I know Charlotte. She is a pain in the butt to litigate against. She's expensive, but she is respected and very competent. I personally recommend against hiring a family law attorney who has a take-no-prisoners approach because you almost always have to keep dealing with the other person on some level for the rest of your life, plus there is family involved, and it just does not set the right tone. But yeah, Charlotte won't be afraid to take anyone on.
If you really want someone competent who will take a scorched-Earth approach, you should try Karen Leder
. A lot of attorneys will not take a case against Karen because she draws so much blood and has so much venom. Again, I personally don't recommend this philosophy for family law matters (I would certainly for other types of matters).
I may know Greg Dwyer... if he is who I think that he is, he would probably be fine for this case. That's all that I can tell you, though.
I know two XXXXX XXXXXs in the area... for all I know, there may be more. Maybe you could be more specific before I comment?
Don protects his clients' interests, but is reasonable which makes him good to work with, and that is one of his strengths and one of the reasons that he can be effective without running the tab up. By contrast, Karen and Charolette are also effective, but their methods tend to create conflict... conflicts that the clients pay for at around $300 per hour. I perceive Don to be honest, and I think that his idea of moving jurisdiction to Idaho is a prime example--he would basically be moving the case out of his backyard (thus ending his representation and cash flow from you) because he believes that it may be the right thing for your case, not his wallet.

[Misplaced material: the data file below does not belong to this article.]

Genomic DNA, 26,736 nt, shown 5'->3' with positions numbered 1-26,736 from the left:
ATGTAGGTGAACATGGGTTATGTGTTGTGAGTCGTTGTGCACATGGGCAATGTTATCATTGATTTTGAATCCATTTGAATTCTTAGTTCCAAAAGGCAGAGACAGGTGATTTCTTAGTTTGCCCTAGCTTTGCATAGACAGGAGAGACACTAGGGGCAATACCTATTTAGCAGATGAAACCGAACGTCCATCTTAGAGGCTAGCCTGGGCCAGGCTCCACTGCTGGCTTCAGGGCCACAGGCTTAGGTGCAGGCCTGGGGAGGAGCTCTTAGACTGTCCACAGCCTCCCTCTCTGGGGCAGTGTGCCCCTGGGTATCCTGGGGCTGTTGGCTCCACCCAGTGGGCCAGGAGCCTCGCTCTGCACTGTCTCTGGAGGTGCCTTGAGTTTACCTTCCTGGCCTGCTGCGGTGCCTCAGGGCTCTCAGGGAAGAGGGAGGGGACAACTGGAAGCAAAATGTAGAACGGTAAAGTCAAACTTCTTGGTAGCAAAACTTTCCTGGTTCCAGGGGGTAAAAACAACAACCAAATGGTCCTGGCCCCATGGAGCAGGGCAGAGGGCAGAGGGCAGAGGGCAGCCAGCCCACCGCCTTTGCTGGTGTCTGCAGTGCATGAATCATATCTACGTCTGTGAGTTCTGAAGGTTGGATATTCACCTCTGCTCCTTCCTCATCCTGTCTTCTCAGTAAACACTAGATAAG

There is no shortage of things to fight over in a divorce, and your attorney may even be able to win some or most of those fights, but what is the value of winning a $3,000 issue if it costs $5,000 in litigation costs in the end and your spouse is left feeling bitter about how they were treated in the proceeding? This is the effect that I am hearing Jon Lydell has had on you, to an extent; again, I personally don't believe in this approach for family law matters (unlike business litigation and criminal law matters, to name a few areas).
But the most important thing is that you choose someone that you are comfortable with and have confidence in. I would almost never dissuade someone from retaining an attorney that they liked because, ultimately, they know what they want for their case.